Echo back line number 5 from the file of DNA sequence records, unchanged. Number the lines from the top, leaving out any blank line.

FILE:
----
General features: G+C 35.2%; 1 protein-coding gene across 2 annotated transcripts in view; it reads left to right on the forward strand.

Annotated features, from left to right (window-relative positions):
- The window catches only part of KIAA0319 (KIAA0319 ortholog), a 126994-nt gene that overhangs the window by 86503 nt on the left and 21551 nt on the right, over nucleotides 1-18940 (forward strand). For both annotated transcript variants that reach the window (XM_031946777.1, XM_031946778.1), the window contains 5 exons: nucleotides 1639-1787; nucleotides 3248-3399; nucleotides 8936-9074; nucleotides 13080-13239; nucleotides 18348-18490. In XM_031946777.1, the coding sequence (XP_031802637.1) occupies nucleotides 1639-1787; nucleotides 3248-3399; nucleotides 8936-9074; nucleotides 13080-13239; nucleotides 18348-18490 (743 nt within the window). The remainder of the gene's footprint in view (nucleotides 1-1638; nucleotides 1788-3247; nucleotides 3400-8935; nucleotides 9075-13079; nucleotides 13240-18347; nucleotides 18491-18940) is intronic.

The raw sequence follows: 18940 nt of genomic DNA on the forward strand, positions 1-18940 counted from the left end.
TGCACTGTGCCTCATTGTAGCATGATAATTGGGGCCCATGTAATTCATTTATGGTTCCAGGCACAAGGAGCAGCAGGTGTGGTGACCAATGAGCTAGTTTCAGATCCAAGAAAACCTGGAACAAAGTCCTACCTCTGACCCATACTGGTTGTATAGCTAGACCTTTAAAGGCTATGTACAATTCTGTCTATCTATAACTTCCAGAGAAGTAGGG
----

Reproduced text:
TGCACTGTGCCTCATTGTAGCATGATAATTGGGGCCCATGTAATTCATTTATGGTTCCAGGCACAAGGAGCAGCAGGTGTGGTGACCAATGAGCTAGTTTCAGATCCAAGAAAACCTGGAACAAAGTCCTACCTCTGACCCATACTGGTTGTATAGCTAGACCTTTAAAGGCTATGTACAATTCTGTCTATCTATAACTTCCAGAGAAGTAGGG